In my previous post, I touched on the topic of a few misconceptions about rabbits and why they don’t make good outdoor pets. Today I’m hoping to touch on a few more misconceptions about bunnies so that you can make an informed decision when considering one for a family pet!
Misconception: Rabbits do not need veterinary care the way dogs and cats do.
Reality: Rabbits can contract illness and disease without showing very many symptoms at all. As they are a prey species, they hide their weakness quite well, and so it can be difficult to tell when they aren’t feeling 100%. The most common illnesses that rabbits contract is the Snuffles, GI Stasis, Sore Hocks and Heat Stroke; all of which you can learn more about here. You need to keep close attention on your rabbit, checking in on them at the very least once a day, although ideally you should check in every few hours if possible. Regular veterinary visits can prevent small issues from becoming big ones, as rabbits can deteriorate very quickly. Rabbits in the UK are recommended to have vaccinations against Myxomatosis, Rabbit Haemorrhagic Disease (RDH), with RHD & RHD2 vaccines given every 6 – 12 months. Myxomatosis needs an annual booster. As well as this, when getting your rabbit spayed/neutered, you should go to a vet that specialises in rabbit / small animal surgery, to ensure your pet has the best care.
Misconception: Rabbits are happiest outdoors in a backyard hutch.
Reality: I’ve talked about this a lot in my previous post, so I’ll keep it brief here. Rabbits kept outdoors are, more often than not, forgotten and neglected once the novelty of having a new pet wears off. Outdoors, rabbits are subjected and exposed to disease and extremes of weather, which can be fatal for your beloved pet. As prey animals, buns can die from heart attacks if they are even approached by a predator!
Misconception: Rabbits are dirty and have a strong odour.
Reality: Rabbits are among the cleanest of all animals. They groom constantly and are immaculately clean, especially once they have been spayed/neutered as after this they are less inclined to mark their territory and soil their homes. Rabbits readily use a litter box, and if this is changed daily there will be no nasty smells!
Misconception: Rabbits love to be picked up and cuddled.
Reality: Again, rabbits are prey animals and therefore are very skittish by nature. By being picked up they immediately feel insecure and as though they are about to be munched up by a predator! This is very scary for them and may cause great distress when handling is done inappropriately and may scratch or bite in order to get down. If your rabbit flees from your arms this can be dangerous especially if they land on a hard surface or into something dangerous. If you’re outside with your rabbit and are carrying them, make sure they have a lead on (or that you’re in a secure area) to prevent them from escaping into the big wide world. To be safe, just try and avoid picking up your rabbit unless absolutely necessary.
Misconception: Rabbits can be left alone to do their own thing and do not need constant care.
Reality: Rabbits need daily attention and care! If you must leave your rabbit for a few days please make sure you ask a friend or family member to take over duties for you. Something that you may consider to be a minor issue, such as one day without food, has the potential to be life-threatening for your little long eared friend. As well as this, it is cruel to allow your rabbit to go one or more days without any outside exercise; if your rabbit is cooped up in a cage all day and night they will be frustrated and upset!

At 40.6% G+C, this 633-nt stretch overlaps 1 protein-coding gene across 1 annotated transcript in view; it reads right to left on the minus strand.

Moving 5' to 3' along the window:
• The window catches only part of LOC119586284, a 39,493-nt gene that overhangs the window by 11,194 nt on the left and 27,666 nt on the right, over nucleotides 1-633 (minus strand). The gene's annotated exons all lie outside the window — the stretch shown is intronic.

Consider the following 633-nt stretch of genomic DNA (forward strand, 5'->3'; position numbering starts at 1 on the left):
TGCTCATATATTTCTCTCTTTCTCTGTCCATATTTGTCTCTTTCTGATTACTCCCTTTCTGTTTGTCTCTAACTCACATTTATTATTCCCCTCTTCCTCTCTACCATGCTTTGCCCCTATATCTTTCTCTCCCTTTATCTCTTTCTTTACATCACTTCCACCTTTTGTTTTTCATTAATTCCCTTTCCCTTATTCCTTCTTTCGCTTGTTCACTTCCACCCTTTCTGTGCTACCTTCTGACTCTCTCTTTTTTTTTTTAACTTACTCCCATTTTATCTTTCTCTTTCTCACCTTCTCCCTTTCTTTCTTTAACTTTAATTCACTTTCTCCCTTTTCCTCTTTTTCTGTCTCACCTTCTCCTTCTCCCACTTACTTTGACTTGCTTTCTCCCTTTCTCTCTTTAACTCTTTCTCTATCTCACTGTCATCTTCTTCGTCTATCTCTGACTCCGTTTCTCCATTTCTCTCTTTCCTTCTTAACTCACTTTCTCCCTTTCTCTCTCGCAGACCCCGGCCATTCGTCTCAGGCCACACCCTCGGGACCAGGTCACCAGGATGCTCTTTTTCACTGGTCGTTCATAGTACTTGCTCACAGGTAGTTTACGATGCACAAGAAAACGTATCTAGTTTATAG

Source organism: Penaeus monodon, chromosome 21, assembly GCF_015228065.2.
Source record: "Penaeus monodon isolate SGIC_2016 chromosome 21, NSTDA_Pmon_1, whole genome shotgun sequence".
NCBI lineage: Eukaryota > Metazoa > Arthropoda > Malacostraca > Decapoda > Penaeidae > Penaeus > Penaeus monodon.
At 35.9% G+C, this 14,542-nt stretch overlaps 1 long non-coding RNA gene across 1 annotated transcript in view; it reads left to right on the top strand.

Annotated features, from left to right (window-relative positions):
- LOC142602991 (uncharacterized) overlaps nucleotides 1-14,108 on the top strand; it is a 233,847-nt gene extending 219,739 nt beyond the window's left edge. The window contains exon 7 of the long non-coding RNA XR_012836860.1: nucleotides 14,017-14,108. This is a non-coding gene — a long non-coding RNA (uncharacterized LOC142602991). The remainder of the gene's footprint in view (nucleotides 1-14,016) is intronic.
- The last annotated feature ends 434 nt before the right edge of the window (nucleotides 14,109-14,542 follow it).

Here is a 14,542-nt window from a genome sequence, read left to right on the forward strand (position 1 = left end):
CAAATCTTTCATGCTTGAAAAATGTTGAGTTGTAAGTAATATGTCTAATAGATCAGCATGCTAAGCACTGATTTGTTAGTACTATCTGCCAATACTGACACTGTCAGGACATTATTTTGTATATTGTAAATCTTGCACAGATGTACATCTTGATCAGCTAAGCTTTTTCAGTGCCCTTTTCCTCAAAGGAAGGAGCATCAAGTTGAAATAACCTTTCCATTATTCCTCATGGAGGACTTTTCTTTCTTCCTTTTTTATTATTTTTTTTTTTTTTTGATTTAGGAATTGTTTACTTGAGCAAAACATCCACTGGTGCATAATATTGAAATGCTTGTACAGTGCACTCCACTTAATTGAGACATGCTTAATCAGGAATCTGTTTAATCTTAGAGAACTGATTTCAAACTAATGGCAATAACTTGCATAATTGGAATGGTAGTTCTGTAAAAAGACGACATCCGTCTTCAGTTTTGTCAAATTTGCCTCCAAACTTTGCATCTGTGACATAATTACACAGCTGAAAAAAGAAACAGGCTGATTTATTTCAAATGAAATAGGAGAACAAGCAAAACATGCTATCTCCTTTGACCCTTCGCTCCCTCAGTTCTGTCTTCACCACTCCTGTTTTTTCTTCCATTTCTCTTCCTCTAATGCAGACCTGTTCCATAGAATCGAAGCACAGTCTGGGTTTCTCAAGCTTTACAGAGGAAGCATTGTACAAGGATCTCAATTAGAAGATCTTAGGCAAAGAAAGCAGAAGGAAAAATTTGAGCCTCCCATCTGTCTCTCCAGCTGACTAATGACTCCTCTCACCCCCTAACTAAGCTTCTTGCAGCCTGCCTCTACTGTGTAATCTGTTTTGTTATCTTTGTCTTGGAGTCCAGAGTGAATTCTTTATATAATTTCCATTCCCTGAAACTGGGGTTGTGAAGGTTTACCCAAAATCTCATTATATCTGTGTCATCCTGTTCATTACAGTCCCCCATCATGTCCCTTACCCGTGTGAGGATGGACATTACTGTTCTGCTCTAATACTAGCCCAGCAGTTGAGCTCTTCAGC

Misconception: Rabbits do fine with just pellets and maybe some carrots to eat.
Reality: Absolutely not! The main element (80%) of a bun’s diet is hay! Unlimited fresh hay should be available at all times, as well as a bowl leafy greens and a small amount of pellets. It is recommended to give your bun pellets rather than muesli as rabbits are often selective eaters. A lot of the time they refuse to eat a particular part of the muesli mix, leaving out essential nutrients, whereas pellets give them no chance to be picky. Carrots are quite high in sugar and should be given to your rabbit sparingly and as an occasional treat; the same goes for other treats such as banana, as high quantities of sugar can cause health issues for your bun.
Misconception: Rabbits are low maintenance.
Reality: Rabbit living spaces need to be cleaned daily to avoid smells and to ensure your bun stays free of illness and disease. Despite the fact that rabbits don’t need to be walked like dogs do, they still need a lot of time and space to run around to get exercise and socialisation. Rabbits are social creatures and will not fare well if kept alone to live a solitary life. You need to socialise with your rabbit often (every day!) in order to develop a trusting relationship with your bun that makes it all worthwhile! They need fresh food and water daily and regular vet check-ups; veterinary treatment can be expensive sometimes, if required. Vets specifically skilled in the treatment of rabbits are often hard to find, and any procedure that your rabbit needs should definitely be carried out by a rabbit specialist and not a vet that specialises in treating cats and dogs.
Misconception: Rabbits are a short-term commitment.
Reality: Rabbits can live as long as some breeds of dogs and are anything but a short-term investment. Rabbits are often considered a “starter pet” as it is often believed that they only live for a few years at best, and many are surprised when 7 or 8 years have passed and their bun is as healthy as ever! If you’re looking for a short-term commitment, rabbits really are not the pet for you.
Lydia & Apollo